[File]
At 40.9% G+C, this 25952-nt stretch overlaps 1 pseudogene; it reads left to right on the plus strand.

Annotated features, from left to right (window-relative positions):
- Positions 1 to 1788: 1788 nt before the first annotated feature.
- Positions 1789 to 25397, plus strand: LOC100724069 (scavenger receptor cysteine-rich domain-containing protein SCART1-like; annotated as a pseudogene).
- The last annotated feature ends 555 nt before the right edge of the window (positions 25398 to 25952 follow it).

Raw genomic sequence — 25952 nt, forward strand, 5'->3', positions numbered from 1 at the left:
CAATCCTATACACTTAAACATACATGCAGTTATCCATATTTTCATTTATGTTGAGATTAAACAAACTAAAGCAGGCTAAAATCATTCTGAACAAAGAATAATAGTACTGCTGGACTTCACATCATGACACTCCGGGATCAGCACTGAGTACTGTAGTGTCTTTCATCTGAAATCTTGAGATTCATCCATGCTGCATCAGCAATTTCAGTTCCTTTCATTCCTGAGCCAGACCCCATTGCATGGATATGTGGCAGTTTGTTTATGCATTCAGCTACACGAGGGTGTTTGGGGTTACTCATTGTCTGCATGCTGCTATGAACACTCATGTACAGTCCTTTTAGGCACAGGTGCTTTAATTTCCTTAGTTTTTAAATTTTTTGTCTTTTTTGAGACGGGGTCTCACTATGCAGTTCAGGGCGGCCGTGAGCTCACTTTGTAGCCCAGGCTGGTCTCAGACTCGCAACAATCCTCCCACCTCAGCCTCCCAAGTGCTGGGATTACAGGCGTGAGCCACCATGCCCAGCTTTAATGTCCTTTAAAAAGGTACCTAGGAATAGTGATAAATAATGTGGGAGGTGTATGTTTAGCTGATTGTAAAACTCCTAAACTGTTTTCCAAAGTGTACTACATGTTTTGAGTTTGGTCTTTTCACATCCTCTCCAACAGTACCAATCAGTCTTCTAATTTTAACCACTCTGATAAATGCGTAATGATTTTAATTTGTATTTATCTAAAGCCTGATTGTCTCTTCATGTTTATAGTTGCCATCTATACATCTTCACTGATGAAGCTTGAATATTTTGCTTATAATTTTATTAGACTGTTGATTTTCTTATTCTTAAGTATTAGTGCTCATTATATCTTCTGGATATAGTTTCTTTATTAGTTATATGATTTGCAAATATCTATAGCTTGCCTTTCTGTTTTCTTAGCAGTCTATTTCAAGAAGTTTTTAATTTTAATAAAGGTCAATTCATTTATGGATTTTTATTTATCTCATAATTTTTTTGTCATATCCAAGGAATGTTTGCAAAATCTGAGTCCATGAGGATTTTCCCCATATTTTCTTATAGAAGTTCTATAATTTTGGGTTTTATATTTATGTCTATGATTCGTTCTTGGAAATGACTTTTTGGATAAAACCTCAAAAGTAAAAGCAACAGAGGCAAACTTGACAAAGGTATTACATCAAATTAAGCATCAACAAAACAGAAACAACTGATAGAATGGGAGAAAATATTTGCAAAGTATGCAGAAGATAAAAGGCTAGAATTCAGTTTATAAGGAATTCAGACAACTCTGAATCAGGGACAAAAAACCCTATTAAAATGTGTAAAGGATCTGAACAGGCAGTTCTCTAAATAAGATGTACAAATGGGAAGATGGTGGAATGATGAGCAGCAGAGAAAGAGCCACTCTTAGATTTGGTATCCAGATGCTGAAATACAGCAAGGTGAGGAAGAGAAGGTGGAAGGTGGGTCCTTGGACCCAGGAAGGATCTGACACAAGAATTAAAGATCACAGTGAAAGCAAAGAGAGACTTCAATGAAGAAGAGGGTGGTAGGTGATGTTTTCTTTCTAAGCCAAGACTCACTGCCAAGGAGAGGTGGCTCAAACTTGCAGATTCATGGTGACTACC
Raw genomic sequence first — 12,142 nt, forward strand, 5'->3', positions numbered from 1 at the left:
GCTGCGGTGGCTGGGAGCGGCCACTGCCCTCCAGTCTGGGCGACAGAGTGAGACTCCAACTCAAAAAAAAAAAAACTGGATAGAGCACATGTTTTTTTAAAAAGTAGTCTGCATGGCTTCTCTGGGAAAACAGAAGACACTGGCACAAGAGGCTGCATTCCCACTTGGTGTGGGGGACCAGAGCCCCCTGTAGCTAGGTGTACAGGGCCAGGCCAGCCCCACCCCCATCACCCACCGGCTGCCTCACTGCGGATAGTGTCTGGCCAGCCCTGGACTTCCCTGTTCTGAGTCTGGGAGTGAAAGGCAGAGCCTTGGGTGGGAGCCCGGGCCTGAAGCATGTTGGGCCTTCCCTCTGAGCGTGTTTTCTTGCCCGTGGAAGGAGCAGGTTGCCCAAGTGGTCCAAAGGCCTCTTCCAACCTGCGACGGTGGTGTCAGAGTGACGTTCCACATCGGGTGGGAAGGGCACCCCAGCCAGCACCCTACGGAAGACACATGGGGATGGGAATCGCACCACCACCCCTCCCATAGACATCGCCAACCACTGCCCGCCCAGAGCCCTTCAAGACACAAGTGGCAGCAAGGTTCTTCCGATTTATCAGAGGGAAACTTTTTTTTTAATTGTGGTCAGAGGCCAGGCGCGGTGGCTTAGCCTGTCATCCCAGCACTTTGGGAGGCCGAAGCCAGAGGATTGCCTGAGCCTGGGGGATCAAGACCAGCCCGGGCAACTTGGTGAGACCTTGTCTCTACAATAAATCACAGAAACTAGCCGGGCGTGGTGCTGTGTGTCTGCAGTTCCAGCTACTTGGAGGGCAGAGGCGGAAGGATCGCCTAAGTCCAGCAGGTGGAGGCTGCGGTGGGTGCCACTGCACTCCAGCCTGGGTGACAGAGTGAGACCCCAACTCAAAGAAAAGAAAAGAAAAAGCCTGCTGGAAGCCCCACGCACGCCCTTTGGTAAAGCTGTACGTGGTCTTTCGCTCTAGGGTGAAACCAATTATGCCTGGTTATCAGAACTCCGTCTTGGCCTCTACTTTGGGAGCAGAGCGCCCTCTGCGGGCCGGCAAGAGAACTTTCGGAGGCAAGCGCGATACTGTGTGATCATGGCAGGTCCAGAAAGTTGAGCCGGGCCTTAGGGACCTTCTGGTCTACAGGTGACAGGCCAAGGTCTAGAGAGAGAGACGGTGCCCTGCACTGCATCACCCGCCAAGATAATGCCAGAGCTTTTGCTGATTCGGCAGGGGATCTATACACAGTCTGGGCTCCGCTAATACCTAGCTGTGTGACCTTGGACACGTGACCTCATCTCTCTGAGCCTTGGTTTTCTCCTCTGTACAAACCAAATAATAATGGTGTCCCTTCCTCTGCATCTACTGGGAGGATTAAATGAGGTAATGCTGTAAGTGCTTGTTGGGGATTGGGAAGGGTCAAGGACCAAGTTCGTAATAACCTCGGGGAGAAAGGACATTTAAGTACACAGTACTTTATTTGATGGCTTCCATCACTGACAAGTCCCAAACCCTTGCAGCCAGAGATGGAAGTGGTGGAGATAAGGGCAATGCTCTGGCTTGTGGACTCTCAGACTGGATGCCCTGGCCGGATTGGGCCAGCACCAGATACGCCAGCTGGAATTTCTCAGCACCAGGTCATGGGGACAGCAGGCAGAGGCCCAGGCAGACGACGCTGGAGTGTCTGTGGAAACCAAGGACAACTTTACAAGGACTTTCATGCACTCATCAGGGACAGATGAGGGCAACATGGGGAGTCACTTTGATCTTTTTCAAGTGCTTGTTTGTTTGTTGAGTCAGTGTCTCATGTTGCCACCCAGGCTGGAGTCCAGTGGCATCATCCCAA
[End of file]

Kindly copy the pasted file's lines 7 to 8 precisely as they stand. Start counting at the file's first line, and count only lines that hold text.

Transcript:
CAATCCTATACACTTAAACATACATGCAGTTATCCATATTTTCATTTATGTTGAGATTAAACAAACTAAAGCAGGCTAAAATCATTCTGAACAAAGAATAATAGTACTGCTGGACTTCACATCATGACACTCCGGGATCAGCACTGAGTACTGTAGTGTCTTTCATCTGAAATCTTGAGATTCATCCATGCTGCATCAGCAATTTCAGTTCCTTTCATTCCTGAGCCAGACCCCATTGCATGGATATGTGGCAGTTTGTTTATGCATTCAGCTACACGAGGGTGTTTGGGGTTACTCATTGTCTGCATGCTGCTATGAACACTCATGTACAGTCCTTTTAGGCACAGGTGCTTTAATTTCCTTAGTTTTTAAATTTTTTGTCTTTTTTGAGACGGGGTCTCACTATGCAGTTCAGGGCGGCCGTGAGCTCACTTTGTAGCCCAGGCTGGTCTCAGACTCGCAACAATCCTCCCACCTCAGCCTCCCAAGTGCTGGGATTACAGGCGTGAGCCACCATGCCCAGCTTTAATGTCCTTTAAAAAGGTACCTAGGAATAGTGATAAATAATGTGGGAGGTGTATGTTTAGCTGATTGTAAAACTCCTAAACTGTTTTCCAAAGTGTACTACATGTTTTGAGTTTGGTCTTTTCACATCCTCTCCAACAGTACCAATCAGTCTTCTAATTTTAACCACTCTGATAAATGCGTAATGATTTTAATTTGTATTTATCTAAAGCCTGATTGTCTCTTCATGTTTATAGTTGCCATCTATACATCTTCACTGATGAAGCTTGAATATTTTGCTTATAATTTTATTAGACTGTTGATTTTCTTATTCTTAAGTATTAGTGCTCATTATATCTTCTGGATATAGTTTCTTTATTAGTTATATGATTTGCAAATATCTATAGCTTGCCTTTCTGTTTTCTTAGCAGTCTATTTCAAGAAGTTTTTAATTTTAATAAAGGTCAATTCATTTATGGATTTTTATTTATCTCATAATTTTTTTGTCATATCCAAGGAATGTTTGCAAAATCTGAGTCCATGAGGATTTTCCCCATATTTTCTTATAGAAGTTCTATAATTTTGGGTTTTATATTTATGTCTATGATTCGTTCTTGGAAATGACTTTTTGGATAAAACCTCAAAAGTAAAAGCAACAGAGGCAAACTTGACAAAGGTATTACATCAAATTAAGCATCAACAAAACAGAAACAACTGATAGAATGGGAGAAAATATTTGCAAAGTATGCAGAAGATAAAAGGCTAGAATTCAGTTTATAAGGAATTCAGACAACTCTGAATCAGGGACAAAAAACCCTATTAAAATGTGTAAAGGATCTGAACAGGCAGTTCTCTAAATAAGATGTACAAATGGGAAGATGGTGGAATGATGAGCAGCAGAGAAAGAGCCACTCTTAGATTTGGTATCCAGATGCTGAAATACAGCAAGGTGAGGAAGAGAAGGTGGAAGGTGGGTCCTTGGACCCAGGAAGGATCTGACACAAGAATTAAAGATCACAGTGAAAGCAAAGAGAGACTTCAATGAAGAAGAGGGTGGTAGGTGATGTTTTCTTTCTAAGCCAAGACTCACTGCCAAGGAGAGGTGGCTCAAACTTGCAGATTCATGGTGACTACC
Raw genomic sequence first — 12,142 nt, forward strand, 5'->3', positions numbered from 1 at the left: